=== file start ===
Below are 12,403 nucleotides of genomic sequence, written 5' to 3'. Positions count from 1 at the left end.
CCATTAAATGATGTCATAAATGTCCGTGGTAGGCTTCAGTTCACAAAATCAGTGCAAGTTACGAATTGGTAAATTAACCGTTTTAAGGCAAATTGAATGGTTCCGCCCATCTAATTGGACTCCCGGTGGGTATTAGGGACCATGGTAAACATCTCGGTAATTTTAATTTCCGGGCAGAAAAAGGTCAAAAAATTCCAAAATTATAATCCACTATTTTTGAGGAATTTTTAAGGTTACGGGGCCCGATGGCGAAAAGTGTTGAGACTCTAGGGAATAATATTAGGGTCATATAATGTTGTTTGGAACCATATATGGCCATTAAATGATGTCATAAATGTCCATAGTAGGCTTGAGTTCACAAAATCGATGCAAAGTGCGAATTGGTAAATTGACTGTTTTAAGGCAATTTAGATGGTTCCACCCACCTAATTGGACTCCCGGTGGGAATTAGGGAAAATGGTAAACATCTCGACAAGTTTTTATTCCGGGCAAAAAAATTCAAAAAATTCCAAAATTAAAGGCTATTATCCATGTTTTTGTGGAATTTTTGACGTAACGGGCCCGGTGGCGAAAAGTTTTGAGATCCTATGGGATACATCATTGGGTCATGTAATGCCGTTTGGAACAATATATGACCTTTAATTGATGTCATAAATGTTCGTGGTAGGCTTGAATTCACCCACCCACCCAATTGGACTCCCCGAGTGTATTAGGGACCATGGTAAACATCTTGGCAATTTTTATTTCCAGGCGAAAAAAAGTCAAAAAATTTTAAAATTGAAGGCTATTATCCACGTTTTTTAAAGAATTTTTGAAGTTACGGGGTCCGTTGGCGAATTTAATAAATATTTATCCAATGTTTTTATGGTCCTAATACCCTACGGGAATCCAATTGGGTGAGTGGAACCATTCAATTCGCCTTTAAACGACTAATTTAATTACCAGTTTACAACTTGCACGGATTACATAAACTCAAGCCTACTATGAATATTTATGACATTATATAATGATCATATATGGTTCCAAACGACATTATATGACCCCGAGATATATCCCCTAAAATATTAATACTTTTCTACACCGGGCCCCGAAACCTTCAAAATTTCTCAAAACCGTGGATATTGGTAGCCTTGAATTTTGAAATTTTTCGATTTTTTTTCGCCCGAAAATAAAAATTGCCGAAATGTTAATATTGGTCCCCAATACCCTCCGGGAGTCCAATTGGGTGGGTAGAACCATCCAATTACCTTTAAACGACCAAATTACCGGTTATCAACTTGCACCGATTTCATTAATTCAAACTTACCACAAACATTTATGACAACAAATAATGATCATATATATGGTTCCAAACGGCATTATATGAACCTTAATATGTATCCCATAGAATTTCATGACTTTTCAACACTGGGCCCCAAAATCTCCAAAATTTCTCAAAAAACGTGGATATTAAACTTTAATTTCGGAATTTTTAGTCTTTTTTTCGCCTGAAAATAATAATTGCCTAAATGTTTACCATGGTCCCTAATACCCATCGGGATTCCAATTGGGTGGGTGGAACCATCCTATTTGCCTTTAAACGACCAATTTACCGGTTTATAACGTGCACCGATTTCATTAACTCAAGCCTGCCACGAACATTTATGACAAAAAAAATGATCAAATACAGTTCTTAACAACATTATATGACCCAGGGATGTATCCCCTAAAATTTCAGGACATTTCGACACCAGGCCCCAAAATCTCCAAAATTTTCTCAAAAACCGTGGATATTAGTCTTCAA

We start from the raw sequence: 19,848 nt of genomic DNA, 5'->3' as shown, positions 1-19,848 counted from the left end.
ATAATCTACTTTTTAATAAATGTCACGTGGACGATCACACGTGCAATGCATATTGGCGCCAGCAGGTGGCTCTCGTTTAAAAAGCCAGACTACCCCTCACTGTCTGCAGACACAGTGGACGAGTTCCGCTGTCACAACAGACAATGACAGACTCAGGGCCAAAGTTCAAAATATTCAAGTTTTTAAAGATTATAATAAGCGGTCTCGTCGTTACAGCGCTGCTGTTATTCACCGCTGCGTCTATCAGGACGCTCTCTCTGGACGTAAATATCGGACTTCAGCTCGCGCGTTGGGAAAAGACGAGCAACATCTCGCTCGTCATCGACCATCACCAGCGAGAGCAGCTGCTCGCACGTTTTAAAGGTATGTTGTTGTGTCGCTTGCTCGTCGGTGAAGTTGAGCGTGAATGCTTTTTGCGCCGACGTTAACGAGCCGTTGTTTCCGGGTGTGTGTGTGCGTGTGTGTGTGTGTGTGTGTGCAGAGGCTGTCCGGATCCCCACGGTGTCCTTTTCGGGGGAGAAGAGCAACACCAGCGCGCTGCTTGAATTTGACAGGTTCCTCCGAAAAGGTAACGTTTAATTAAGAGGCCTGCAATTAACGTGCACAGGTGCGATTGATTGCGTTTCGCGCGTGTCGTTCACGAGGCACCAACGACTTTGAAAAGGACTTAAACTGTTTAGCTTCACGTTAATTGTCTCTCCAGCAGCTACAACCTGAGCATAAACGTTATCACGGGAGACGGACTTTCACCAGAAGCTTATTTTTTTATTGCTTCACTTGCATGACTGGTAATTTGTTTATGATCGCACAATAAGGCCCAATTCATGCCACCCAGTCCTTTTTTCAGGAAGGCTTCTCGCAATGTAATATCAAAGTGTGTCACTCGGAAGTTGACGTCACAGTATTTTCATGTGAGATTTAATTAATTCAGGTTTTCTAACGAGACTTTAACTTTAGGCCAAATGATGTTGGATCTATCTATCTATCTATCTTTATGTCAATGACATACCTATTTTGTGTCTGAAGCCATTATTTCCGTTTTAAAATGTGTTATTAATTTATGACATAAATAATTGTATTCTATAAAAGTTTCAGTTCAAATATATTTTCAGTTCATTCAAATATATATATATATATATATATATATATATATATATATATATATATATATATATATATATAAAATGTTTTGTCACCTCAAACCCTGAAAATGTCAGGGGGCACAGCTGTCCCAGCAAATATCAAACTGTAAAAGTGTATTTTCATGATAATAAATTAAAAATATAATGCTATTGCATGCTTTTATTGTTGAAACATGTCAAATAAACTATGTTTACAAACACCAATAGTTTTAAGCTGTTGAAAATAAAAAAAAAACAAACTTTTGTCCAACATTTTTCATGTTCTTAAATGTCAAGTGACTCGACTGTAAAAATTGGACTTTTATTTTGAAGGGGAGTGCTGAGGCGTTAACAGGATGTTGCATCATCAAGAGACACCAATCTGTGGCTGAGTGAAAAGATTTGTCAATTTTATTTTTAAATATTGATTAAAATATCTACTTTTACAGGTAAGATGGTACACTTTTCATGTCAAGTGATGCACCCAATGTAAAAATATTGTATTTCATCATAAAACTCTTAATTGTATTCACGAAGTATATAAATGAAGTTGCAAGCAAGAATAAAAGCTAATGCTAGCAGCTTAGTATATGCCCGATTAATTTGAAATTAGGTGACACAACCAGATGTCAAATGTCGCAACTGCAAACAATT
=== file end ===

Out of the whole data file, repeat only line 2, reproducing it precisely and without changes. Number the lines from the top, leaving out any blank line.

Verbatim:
CCATTAAATGATGTCATAAATGTCCGTGGTAGGCTTCAGTTCACAAAATCAGTGCAAGTTACGAATTGGTAAATTAACCGTTTTAAGGCAAATTGAATGGTTCCGCCCATCTAATTGGACTCCCGGTGGGTATTAGGGACCATGGTAAACATCTCGGTAATTTTAATTTCCGGGCAGAAAAAGGTCAAAAAATTCCAAAATTATAATCCACTATTTTTGAGGAATTTTTAAGGTTACGGGGCCCGATGGCGAAAAGTGTTGAGACTCTAGGGAATAATATTAGGGTCATATAATGTTGTTTGGAACCATATATGGCCATTAAATGATGTCATAAATGTCCATAGTAGGCTTGAGTTCACAAAATCGATGCAAAGTGCGAATTGGTAAATTGACTGTTTTAAGGCAATTTAGATGGTTCCACCCACCTAATTGGACTCCCGGTGGGAATTAGGGAAAATGGTAAACATCTCGACAAGTTTTTATTCCGGGCAAAAAAATTCAAAAAATTCCAAAATTAAAGGCTATTATCCATGTTTTTGTGGAATTTTTGACGTAACGGGCCCGGTGGCGAAAAGTTTTGAGATCCTATGGGATACATCATTGGGTCATGTAATGCCGTTTGGAACAATATATGACCTTTAATTGATGTCATAAATGTTCGTGGTAGGCTTGAATTCACCCACCCACCCAATTGGACTCCCCGAGTGTATTAGGGACCATGGTAAACATCTTGGCAATTTTTATTTCCAGGCGAAAAAAAGTCAAAAAATTTTAAAATTGAAGGCTATTATCCACGTTTTTTAAAGAATTTTTGAAGTTACGGGGTCCGTTGGCGAATTTAATAAATATTTATCCAATGTTTTTATGGTCCTAATACCCTACGGGAATCCAATTGGGTGAGTGGAACCATTCAATTCGCCTTTAAACGACTAATTTAATTACCAGTTTACAACTTGCACGGATTACATAAACTCAAGCCTACTATGAATATTTATGACATTATATAATGATCATATATGGTTCCAAACGACATTATATGACCCCGAGATATATCCCCTAAAATATTAATACTTTTCTACACCGGGCCCCGAAACCTTCAAAATTTCTCAAAACCGTGGATATTGGTAGCCTTGAATTTTGAAATTTTTCGATTTTTTTTCGCCCGAAAATAAAAATTGCCGAAATGTTAATATTGGTCCCCAATACCCTCCGGGAGTCCAATTGGGTGGGTAGAACCATCCAATTACCTTTAAACGACCAAATTACCGGTTATCAACTTGCACCGATTTCATTAATTCAAACTTACCACAAACATTTATGACAACAAATAATGATCATATATATGGTTCCAAACGGCATTATATGAACCTTAATATGTATCCCATAGAATTTCATGACTTTTCAACACTGGGCCCCAAAATCTCCAAAATTTCTCAAAAAACGTGGATATTAAACTTTAATTTCGGAATTTTTAGTCTTTTTTTCGCCTGAAAATAATAATTGCCTAAATGTTTACCATGGTCCCTAATACCCATCGGGATTCCAATTGGGTGGGTGGAACCATCCTATTTGCCTTTAAACGACCAATTTACCGGTTTATAACGTGCACCGATTTCATTAACTCAAGCCTGCCACGAACATTTATGACAAAAAAAATGATCAAATACAGTTCTTAACAACATTATATGACCCAGGGATGTATCCCCTAAAATTTCAGGACATTTCGACACCAGGCCCCAAAATCTCCAAAATTTTCTCAAAAACCGTGGATATTAGTCTTCAA